National / Science & Health

Elon Musk’s SpaceX names Japanese billionaire Yusaku Maezawa as first passenger for moon voyage

by Magdalena Osumi

Staff Writer

In July, Yusaku Maezawa, the founder of Japan’s major online fashion mall Zozotown, was donning chic suits designed by his firm’s private brand to give big presentations about global business strategies.

But while the earthly bounds of his firm’s success have yet to become clear, we now know that in 2023 the billionaire entrepreneur is scheduled to leave the planet altogether — dressed in a very different suit (albeit probably not one designed by Zozo).

Elon Musk’s SpaceX said Tuesday that Maezawa, CEO of Chiba-based Start Today Co., will be one of the first people to embark on an adventure to the moon aboard its spacecraft, and that he will also be inviting artists as his guests.

“Finally, I can tell you that I choose to go to the moon,” Maezawa, 42, said at an event Monday evening at the headquarters of Musk’s space technology company in the Los Angeles suburb of Hawthorne.

Maezawa will be the first lunar traveler since the last U.S. Apollo mission in 1972.

While Maezawa did not reveal the cost of the SpaceX voyage, he said that he had already paid a deposit.

Musk said at the event that the amount was large enough to “have a material effect” on the program, and that it will assist the development of the ship and ultimately help normal people travel to other planets.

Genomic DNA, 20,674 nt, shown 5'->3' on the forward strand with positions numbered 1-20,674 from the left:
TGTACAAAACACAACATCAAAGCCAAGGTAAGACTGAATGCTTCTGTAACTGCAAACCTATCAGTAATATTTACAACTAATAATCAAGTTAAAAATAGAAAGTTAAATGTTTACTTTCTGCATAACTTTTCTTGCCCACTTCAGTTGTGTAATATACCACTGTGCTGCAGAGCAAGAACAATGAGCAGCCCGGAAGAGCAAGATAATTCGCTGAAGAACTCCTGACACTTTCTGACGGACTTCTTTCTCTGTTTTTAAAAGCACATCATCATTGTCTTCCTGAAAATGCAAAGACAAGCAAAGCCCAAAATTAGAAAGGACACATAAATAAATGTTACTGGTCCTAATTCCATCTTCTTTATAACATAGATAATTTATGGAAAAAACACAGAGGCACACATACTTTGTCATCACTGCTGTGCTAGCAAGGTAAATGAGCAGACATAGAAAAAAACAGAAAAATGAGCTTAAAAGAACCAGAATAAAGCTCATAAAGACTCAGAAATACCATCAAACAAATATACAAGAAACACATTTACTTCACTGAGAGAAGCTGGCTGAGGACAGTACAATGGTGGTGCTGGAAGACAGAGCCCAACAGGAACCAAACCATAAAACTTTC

Musk has estimated that the development of the Big Falcon Rocket system and the spacecraft would cost about $5 billion.

Musk praised Maezawa’s decision to travel to the moon, spelling out the safety risks.

“He is a very brave person to do this,” Musk said. “I hope this is really seen as a positive thing.

“It’s dangerous, to be clear … This is not, you know, (a) walk in a park here. When you’re pushing the frontier, it’s not a sure thing; it’s not like just taking air flight somewhere. There’s some chances something could go wrong and I’ll do anything to minimize (the risks).”

Musk said that the Big Falcon Rocket has room for a hundred but will use the space to store extra fuel and oxygen to ensure the travelers have various options for recovery if something goes wrong.

“We’d better get this flight right,” Musk added.

Maezawa won’t travel alone — he wants artists to keep him company.

“In 2023, as the host, I’d like to invite six to eight artists from around the world on this mission,” Maezawa told reporters, adding that he wants to reach out to “top artists” including painters, sculptors, photographers, fashion designers, musicians and film directors. The crew will spend a week in space.

Maezawa is going to cover the travel expenses of all the guests, Musk said.

Maezawa explained that he didn’t want to miss the opportunity to see the moon up close.

“Ever since I was a kid I have loved the moon, and staring at the moon filled my imagination,” he said. The tycoon said his trip will be an attempt to contribute to world peace, in the belief that art has a power to promote this.

“I love art and I’m very much looking forward to seeing what different artists getting together can bring to life,” Maezawa said of his expectations regarding the trip.

Maezawa’s guests will be asked to create artworks reflecting their experience after returning to the Earth, Maezawa said.

He believes the artworks will become a legacy for the entire human race.

Maezawa has been known for his lavish spending, especially on art. He was ranked by Forbes as the 18th richest man in Japan this year, and owns works by famed artists such as Picasso, Giacometti and Calder.

Last spring, he bought a 1982 painting of a skull by Jean-Michel Basquiat for a record-breaking $110.5 million.